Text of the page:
language Meaning, Definition & Usage
noun a systematic means of communicating by the use of sounds or conventional symbols
- he taught foreign languages
- the language introduced is standard throughout the text
- the speed with which a program can be executed depends on the language in which it is written
noun (language) communication by word of mouth
oral communication; spoken language; voice communication; speech communication; speech; spoken communication.
- his speech was garbled
- he uttered harsh language
- he recorded the spoken language of the streets
noun the text of a popular song or musical-comedy number
- his compositions always started with the lyrics
- he wrote both words and music
- the song uses colloquial language
noun the cognitive processes involved in producing and understanding linguistic communication
- he didn't have the language to express his feelings
noun the mental faculty or power of vocal communication
- language sets homo sapiens apart from all other animals
noun a system of words used to name things in a particular discipline
- legal terminology
- biological nomenclature
- the language of sociology
Any means of conveying or communicating ideas; specifically, human speech; the expression of ideas by the voice; sounds, expressive of thought, articulated by the organs of the throat and mouth. ✍ Language consists in the oral utterance of sounds which usage has made the representatives of ideas. When two or more persons customarily annex the same sounds to the same ideas, the expression of these sounds by one person communicates his ideas to another. This is the primary sense of language, the use of which is to communicate the thoughts of one person to another through the organs of hearing. Articulate sounds are represented to the eye by letters, marks, or characters, which form words.
The expression of ideas by writing, or any other instrumentality.
The forms of speech, or the methods of expressing ideas, peculiar to a particular nation.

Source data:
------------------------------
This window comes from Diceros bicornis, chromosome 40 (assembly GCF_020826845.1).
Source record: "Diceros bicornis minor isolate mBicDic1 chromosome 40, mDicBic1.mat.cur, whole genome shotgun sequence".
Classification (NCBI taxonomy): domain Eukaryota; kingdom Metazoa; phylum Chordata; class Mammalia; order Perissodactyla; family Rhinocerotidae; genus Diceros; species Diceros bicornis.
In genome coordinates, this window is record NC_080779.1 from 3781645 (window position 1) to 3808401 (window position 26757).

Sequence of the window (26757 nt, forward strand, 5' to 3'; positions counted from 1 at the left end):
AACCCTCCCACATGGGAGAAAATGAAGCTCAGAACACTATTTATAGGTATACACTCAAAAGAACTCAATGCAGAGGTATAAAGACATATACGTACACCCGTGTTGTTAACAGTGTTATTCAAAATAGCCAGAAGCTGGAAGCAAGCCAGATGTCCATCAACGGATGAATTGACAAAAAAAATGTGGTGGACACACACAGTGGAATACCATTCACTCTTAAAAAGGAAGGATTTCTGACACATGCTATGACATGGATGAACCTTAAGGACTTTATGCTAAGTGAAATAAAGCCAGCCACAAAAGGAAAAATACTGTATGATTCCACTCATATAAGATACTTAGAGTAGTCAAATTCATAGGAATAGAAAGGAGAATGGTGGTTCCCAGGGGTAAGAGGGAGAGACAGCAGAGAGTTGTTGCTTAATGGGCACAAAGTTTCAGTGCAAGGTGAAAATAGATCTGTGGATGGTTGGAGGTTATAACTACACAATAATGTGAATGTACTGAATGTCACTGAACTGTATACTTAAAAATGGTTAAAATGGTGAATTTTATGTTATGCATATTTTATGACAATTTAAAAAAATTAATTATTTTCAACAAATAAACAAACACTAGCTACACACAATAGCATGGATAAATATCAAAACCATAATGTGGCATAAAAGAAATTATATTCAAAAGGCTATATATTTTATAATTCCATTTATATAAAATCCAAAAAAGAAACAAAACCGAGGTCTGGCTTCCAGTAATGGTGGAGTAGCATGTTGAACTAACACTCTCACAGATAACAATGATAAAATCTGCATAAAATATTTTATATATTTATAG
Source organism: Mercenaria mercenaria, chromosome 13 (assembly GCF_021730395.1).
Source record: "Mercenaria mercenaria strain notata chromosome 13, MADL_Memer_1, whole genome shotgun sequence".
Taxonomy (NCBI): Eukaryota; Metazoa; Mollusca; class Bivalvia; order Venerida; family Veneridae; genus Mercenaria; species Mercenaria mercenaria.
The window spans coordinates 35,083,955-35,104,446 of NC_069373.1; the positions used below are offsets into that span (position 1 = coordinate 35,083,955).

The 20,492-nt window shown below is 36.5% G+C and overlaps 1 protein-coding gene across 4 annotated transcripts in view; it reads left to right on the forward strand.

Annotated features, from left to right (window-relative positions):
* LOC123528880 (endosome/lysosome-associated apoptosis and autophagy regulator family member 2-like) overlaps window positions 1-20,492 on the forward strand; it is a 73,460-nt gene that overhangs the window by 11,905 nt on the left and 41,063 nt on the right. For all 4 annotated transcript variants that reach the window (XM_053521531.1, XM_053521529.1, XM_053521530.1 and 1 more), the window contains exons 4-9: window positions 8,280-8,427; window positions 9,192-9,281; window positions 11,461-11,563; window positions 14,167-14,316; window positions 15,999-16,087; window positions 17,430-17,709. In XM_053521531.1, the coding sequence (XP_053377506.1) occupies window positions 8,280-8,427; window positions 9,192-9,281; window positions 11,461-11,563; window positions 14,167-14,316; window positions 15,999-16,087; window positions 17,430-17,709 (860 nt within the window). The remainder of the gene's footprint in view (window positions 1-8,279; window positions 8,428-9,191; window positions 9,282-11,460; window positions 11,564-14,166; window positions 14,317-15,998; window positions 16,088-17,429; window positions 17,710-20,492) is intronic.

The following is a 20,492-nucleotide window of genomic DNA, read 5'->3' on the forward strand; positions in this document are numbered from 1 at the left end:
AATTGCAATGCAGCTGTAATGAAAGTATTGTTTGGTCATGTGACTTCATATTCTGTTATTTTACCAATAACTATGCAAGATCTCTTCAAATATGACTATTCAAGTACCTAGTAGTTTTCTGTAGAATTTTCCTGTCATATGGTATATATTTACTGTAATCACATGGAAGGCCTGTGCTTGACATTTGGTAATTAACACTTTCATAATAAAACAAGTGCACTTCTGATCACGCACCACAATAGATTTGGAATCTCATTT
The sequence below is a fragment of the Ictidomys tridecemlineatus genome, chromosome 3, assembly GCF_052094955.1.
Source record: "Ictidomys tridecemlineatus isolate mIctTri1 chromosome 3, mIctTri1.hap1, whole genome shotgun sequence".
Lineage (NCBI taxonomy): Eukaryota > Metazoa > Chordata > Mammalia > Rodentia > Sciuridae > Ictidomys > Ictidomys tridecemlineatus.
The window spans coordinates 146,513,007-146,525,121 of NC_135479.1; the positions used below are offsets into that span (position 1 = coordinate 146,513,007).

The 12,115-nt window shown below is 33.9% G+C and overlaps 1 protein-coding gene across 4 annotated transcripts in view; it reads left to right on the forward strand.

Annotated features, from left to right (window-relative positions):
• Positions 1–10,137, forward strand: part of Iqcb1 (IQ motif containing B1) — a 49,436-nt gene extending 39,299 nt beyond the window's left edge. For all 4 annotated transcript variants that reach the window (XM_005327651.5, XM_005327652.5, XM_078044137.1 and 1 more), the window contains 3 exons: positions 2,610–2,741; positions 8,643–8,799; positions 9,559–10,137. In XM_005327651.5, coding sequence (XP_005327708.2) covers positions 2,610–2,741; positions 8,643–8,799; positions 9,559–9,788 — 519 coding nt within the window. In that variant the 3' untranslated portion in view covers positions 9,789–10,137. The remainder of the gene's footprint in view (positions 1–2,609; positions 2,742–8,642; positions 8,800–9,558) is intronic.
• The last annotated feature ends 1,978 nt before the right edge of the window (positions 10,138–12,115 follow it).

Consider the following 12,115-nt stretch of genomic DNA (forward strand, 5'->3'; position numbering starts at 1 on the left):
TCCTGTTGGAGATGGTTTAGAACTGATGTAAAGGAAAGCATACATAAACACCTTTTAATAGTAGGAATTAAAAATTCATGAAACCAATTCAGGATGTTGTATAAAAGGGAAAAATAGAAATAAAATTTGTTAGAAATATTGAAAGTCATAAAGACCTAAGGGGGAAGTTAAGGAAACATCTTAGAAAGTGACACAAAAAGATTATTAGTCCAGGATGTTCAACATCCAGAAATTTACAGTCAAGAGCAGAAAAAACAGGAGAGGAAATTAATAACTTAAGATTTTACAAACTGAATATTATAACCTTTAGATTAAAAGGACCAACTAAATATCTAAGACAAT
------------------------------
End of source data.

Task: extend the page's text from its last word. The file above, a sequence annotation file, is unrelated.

The characteristic mode of arranging words, peculiar to an individual speaker or writer; manner of expression; style.
Others for language all their care express. Pope.
The inarticulate sounds by which animals inferior to man express their feelings or their wants.
The suggestion, by objects, actions, or conditions, of ideas associated therewith; as, the. languageof flowers
There was . . . language in their very gesture. Shak.
The vocabulary and phraseology belonging to an art or department of knowledge; as, medical language; the languageof chemistry or theology.
A race, as distinguished by its speech.R.
All the people, the nations, and the languages, fell down and worshiped the golden image. Dan. iii. 7.
Syn. -- Speech; tongue; idiom; dialect; phraseology; diction; discourse; conversation; talk. -- Language, Speech, Tongue, Idiom, Dialect. Language is generic, denoting, in its most extended use, any mode of conveying ideas; speech is the language of articulate sounds; tongue is the Anglo-Saxon tern for language, esp. for spoken language; as, the English tongue. Idiom denotes the forms of construction peculiar to a particular language; dialects are varieties if expression which spring up in different parts of a country among people speaking substantially the same language.
Lan"guage transitive verb
To communicate by language; to express in language.
Others were languaged in such doubtful expressions that they have a double sense. Fuller.
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